Scientists announced Wednesday the discovery of the smallest moon yet around the icy orb, bringing the tally of known moons to five.
"We're not finished searching yet," said Hal Weaver of Johns Hopkins University, who thinks there may be more lurking.
The discovery was made by a team of scientists who used the Hubble Space Telescope to scout out Pluto's neighborhood ahead of a NASA spacecraft that's scheduled to arrive in 2015. When the New Horizons craft launched in 2006, Pluto was a full-fledged planet, but has since been demoted to dwarf planet status by the International Astronomical Union.
The newfound moon - known as P5 until it gets a proper name - appeared as a faint fleck in the Hubble images. Scientists estimated the mini-moon to be 6 to 15 miles across, smaller than the still nameless one that they spotted last year, which is 8 to 21 miles wide.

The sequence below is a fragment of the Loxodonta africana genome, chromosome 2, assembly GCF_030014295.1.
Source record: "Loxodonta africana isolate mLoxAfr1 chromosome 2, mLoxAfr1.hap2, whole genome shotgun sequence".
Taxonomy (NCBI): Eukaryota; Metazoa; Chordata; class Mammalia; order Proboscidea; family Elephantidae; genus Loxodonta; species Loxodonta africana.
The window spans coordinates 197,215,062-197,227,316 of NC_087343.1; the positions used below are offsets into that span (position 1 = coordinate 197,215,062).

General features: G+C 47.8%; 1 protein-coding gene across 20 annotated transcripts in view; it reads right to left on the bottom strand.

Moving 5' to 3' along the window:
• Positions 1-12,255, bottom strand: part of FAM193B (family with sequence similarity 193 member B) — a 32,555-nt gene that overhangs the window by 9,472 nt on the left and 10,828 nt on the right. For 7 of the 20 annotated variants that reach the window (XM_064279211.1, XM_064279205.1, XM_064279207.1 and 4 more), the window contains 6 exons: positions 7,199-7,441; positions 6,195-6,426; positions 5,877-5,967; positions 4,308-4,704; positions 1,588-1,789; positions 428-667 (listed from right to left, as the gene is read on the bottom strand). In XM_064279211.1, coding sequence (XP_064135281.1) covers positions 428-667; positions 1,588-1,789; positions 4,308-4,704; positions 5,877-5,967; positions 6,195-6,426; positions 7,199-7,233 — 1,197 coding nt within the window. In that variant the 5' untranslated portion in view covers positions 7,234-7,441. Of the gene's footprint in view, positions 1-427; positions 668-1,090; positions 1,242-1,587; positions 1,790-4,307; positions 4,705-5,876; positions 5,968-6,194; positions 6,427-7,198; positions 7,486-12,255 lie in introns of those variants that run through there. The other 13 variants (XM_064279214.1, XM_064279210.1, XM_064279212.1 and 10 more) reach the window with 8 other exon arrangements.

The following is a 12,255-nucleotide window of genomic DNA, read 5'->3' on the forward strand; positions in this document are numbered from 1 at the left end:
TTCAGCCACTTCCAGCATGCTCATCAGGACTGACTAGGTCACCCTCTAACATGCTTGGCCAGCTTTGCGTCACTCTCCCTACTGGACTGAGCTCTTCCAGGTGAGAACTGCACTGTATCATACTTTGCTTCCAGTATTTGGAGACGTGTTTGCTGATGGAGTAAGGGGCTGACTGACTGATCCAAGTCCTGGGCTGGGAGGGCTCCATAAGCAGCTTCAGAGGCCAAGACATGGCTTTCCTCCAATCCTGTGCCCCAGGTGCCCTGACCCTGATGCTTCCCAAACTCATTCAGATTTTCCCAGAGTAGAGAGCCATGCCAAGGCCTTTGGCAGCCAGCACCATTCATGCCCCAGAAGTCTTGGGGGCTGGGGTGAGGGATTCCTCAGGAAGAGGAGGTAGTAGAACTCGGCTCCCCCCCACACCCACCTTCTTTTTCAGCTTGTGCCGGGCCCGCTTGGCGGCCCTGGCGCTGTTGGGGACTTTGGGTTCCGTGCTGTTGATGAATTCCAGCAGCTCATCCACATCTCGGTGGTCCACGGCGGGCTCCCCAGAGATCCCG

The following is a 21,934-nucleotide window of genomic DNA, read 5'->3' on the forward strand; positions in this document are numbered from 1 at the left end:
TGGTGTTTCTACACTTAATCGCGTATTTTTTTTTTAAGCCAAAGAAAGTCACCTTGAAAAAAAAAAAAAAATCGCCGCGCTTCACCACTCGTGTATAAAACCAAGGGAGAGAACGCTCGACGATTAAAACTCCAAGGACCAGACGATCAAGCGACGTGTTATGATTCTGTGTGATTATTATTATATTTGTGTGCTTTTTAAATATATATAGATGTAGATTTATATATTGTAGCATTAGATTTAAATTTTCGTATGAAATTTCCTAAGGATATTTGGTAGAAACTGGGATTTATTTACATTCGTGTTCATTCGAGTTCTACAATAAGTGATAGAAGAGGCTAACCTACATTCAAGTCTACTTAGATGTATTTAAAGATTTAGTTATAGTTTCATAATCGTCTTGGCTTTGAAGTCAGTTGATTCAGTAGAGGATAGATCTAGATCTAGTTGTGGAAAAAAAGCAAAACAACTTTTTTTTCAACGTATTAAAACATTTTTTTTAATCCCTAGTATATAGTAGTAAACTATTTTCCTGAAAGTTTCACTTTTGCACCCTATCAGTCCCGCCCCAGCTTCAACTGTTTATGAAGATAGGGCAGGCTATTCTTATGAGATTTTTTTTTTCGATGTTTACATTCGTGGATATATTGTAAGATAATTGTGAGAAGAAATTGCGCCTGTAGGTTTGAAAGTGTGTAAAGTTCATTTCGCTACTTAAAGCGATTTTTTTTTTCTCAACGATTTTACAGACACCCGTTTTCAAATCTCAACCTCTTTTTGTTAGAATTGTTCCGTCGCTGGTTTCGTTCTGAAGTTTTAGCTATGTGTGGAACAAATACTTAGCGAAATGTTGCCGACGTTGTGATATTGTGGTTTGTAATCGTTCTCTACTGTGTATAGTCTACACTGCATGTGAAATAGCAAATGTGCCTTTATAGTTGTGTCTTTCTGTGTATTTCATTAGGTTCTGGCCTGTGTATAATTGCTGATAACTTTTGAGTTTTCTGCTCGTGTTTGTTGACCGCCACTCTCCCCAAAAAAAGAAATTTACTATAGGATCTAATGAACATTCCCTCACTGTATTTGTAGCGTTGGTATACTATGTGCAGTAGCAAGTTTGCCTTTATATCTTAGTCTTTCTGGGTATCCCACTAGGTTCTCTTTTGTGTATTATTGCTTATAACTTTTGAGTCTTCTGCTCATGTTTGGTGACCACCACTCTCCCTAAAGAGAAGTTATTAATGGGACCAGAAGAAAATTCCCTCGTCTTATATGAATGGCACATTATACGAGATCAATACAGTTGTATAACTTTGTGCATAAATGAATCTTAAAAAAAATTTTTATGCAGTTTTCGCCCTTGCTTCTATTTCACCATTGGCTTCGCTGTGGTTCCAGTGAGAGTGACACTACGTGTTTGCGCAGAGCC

Pluto's largest moon, the 650-mile-wide Charon, was discovered in 1978. Two smaller moons, Nix and Hydra, were found in 2005.
The moons are thought to have formed after an ancient collision between Pluto and an object in the Kuiper Belt, a disk teeming with small bodies that lies beyond the orbit of Neptune.
Since the launch of the New Horizons mission, scientists have been studying the Kuiper Belt in search of debris that might pose a danger to the spacecraft.
Mark Showalter of the SETI Institute said names for the new moon and last year's discovery will not be proposed until the team finishes analyzing the Hubble data in case there are more hidden moons.
Showalter said he favors names that go together - like the mythological Greek couple Orpheus and Eurydice.
"If we happen to find more moons, then we will have to pick a different story from Greek mythology," he said in an email.